I think academic environments are artificial environments. People who succeed there are sort of finely trained, they’re conditioned to succeed in that environment. One of my own frustrations when I was in college and grad school is that you knew the professor was looking for a specific answer. You could figure that out, but it’s much more interesting to solve problems where there isn’t an obvious answer. You want people who like figuring out stuff where there is no obvious answer.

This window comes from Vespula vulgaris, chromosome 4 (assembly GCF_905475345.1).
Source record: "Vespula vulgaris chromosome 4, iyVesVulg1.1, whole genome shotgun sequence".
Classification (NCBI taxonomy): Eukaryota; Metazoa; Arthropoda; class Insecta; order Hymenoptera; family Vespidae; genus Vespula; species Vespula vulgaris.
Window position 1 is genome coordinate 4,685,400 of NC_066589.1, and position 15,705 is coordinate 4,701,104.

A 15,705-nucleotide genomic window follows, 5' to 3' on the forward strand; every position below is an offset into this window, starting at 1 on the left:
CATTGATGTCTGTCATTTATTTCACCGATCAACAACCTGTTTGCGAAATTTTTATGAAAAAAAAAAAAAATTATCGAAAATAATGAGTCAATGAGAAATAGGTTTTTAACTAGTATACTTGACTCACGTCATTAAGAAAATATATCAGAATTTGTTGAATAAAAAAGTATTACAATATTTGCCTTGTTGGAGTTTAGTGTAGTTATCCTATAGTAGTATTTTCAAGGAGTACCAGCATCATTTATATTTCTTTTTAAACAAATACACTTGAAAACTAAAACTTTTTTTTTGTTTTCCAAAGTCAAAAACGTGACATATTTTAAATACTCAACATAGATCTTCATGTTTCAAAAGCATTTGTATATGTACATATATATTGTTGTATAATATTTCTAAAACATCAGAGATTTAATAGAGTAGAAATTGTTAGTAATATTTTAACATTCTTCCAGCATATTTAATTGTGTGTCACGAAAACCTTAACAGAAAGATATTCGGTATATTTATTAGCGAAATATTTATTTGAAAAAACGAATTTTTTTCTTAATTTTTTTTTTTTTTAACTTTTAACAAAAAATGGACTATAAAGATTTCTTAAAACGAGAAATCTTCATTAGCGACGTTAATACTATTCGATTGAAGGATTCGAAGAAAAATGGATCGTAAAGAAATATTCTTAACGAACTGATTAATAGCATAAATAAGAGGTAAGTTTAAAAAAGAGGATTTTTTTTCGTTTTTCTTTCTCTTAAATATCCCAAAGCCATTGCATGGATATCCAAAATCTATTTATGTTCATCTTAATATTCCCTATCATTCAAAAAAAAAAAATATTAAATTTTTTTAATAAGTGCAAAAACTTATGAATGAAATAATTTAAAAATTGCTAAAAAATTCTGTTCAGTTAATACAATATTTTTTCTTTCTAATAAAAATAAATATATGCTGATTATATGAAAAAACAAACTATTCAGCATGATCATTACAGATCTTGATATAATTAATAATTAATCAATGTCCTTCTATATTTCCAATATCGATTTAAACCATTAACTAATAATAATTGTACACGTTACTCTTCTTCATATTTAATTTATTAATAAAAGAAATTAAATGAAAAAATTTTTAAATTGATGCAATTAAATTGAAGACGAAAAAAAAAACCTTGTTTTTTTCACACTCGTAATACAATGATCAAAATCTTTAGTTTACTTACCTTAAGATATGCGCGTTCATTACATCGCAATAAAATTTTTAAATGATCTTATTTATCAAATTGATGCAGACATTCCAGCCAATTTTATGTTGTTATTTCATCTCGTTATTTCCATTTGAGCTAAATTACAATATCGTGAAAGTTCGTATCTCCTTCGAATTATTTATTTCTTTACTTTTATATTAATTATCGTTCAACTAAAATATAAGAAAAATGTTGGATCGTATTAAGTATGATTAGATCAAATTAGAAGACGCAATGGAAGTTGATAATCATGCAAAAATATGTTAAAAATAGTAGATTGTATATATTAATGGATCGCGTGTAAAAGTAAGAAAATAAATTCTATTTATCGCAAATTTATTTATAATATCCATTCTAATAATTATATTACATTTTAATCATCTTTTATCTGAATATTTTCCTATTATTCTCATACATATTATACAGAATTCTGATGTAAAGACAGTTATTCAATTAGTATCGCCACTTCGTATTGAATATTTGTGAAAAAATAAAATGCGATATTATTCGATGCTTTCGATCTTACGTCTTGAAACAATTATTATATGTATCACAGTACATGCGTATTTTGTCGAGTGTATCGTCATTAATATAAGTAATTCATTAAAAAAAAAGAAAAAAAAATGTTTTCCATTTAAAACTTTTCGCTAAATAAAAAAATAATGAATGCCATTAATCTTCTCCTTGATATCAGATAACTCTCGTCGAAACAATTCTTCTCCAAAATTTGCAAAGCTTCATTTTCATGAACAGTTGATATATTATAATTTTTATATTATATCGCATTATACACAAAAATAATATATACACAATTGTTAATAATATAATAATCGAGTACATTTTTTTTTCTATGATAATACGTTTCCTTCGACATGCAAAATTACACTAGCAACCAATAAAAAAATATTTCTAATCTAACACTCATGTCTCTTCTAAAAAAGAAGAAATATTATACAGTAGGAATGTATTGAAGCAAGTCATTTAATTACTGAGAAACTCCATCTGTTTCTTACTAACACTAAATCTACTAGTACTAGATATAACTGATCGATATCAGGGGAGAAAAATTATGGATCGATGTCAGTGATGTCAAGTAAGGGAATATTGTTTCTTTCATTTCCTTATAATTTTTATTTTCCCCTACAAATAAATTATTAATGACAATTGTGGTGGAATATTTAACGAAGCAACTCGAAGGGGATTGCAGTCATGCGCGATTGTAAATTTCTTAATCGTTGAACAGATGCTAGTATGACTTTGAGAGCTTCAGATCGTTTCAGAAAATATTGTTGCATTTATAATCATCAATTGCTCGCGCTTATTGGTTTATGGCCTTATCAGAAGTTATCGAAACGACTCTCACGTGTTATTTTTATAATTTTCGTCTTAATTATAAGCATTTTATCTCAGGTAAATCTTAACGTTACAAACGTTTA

Going to college and receiving a degree is still a young person’s best bet for securing gainful employment. But it is telling that one of the nation’s leading tech firms, once known for hiring the best and the brightest from the nation’s top schools, now believes that degrees and test scores are no longer a strong indicator of success. If companies like Google, which are constantly complaining about the lack of skilled workers, don’t think that colleges are preparing kids for the workforce, we should sit up and take notice.Employers are hungering for innovation, creativity, and leadership—skills and talents that are often acquired outside of academia. High school students (and parents), take note.[Google office image courtesy of Shutterstock]